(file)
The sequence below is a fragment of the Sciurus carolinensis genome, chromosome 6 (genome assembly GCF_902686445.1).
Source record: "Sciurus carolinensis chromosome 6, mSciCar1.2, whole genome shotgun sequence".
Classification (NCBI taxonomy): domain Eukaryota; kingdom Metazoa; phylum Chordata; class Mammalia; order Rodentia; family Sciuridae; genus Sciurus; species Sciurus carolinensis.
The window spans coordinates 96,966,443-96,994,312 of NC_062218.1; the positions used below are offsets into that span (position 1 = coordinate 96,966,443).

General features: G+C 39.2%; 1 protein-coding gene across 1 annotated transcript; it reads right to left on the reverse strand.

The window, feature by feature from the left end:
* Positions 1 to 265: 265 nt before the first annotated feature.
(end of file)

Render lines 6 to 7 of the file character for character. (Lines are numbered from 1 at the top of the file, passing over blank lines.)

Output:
The window, feature by feature from the left end:
* Positions 1 to 265: 265 nt before the first annotated feature.